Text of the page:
Pars Vite et Reviens Tard

February 7, 2010By Heidi EllisonArchive

A Plague of Symbols

One of the film’s several chase scenes.

Pars Vite et Reviens Tard is a rarity: a film made in Paris that doesn’t make the city look like a picture postcard. Although it features many handsome views of the city, they are not shot in the usual locations (believe it or not, the Eiffel Tower is seen only once, from afar, at the very end of the film). And, even when the sun is shining, the city has a grim, menacing look, much like the main character, police inspector Jean-Baptiste Adamsberg (José Garcia), who never once cracks a smile in the entire film.

Adamsberg’s glumness may have to do with his backstory, but it isn’t explained in the film, which is based on the mystery novel of the same name by the extremely popular French writer Fred Vargas. Presumably, the scenarists (no fewer than five are credited, including Julien Rappeneau and the film’s director, Régis Wargnier) figured that it would be impossible to find a French filmgoer who wasn’t already familiar with Adamsberg’s story, so didn’t bother to go into it (I should say here that I have never read a Vargas novel and came to the film with no a prioris). All we know is that that Adamsberg is sad because his girlfriend Camille (Linh Dan Pham) has left him, but we don’t know why she has flown the coop (because he’s too involved with his police work, by any chance?).

Back to the film. It centers on a colorful cast of misfits, among them a sort of modern town crier (well-played by Olivier Gourmet) who live in a funky boarding house near the Centre Pompidou and hang out in the square around the Stravinsky Fountain. Adamsberg gets involved with this motley crew after strange black symbols begin appearing on doors in apartment buildings and naked corpses start turning up in the apartments without the symbol. They appear to have died from bubonic plague, contracted from fleas slipped in under the door in an envelope. Paris goes into panic mode, with people queuing up at pharmacies and wearing surgical masks in the streets. More plague-blackened bodies begin to show up.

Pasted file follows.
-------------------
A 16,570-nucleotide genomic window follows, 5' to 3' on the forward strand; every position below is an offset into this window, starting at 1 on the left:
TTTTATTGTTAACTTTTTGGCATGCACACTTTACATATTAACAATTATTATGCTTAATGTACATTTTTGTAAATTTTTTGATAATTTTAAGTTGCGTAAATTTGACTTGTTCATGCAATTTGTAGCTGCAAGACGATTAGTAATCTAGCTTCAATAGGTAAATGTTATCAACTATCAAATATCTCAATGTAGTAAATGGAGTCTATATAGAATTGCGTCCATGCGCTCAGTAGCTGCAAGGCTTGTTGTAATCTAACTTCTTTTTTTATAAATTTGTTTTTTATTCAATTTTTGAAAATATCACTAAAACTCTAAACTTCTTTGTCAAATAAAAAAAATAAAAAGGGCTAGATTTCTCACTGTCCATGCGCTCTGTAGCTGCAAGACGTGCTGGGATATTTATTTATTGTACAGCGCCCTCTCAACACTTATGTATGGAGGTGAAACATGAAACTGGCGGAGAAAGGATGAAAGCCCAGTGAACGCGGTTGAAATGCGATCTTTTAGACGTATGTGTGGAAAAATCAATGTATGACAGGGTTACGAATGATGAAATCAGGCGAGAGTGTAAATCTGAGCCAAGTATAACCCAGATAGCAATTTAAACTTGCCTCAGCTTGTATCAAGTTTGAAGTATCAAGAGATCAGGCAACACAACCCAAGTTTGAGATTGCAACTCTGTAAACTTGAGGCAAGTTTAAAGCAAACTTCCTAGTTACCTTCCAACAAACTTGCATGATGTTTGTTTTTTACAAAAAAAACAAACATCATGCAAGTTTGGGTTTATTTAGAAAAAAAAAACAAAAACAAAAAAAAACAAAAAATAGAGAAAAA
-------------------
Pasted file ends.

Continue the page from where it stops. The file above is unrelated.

After lots of Da Vinci Code-style research into the plague and mumbo-jumbo about symbols in medieval manuscripts, Adamsberg, aided by the 75-year-old boarding-house owner Hervé Decambrais (Michel Serrault), finally starts to unravel possible motives and identify some suspects. Several chase scenes over rooftops and through tunnels are thrown in to add some American-style action for good measure, along with some group-rat action under bridges at night to jack up the creepiness factor.

Perhaps this type of overladen plot is best left to a novel. And perhaps American-style action is best left to American action films. Pars Vite et Reviens Tard is a competently made, sometimes visually interesting film with some intriguing characters (except Adamsberg, who just seems dull), but it is overlong, confusing and not original enough to be the “interesting” film it seeks to be.

Alfred Hitchcock said that the best film adaptations were based on mediocre books and proved it himself over and over again. Perhaps Pars Vite et Reviens Tard, the book, was too good to be made into a movie.

Heidi Ellison

A word from a Fred Vargas fan:
As a fervent fan of the original book, I appreciate that the demands of the medium inevitably mean simplification, but I was disappointed that the otherworldly, timeless atmosphere created by Fred Vargas had not translated to film. Although it was enjoyable, it wasn’t much more than a contemporary, even conventional detective film. The characters are recognizable (if somewhat better-looking than imagined), and the story line is respected (albeit with the introduction of action scenes that I don’t remember), but the essential spirit of the book just isn’t there.

Helen Stokes

© 2007 Paris Update

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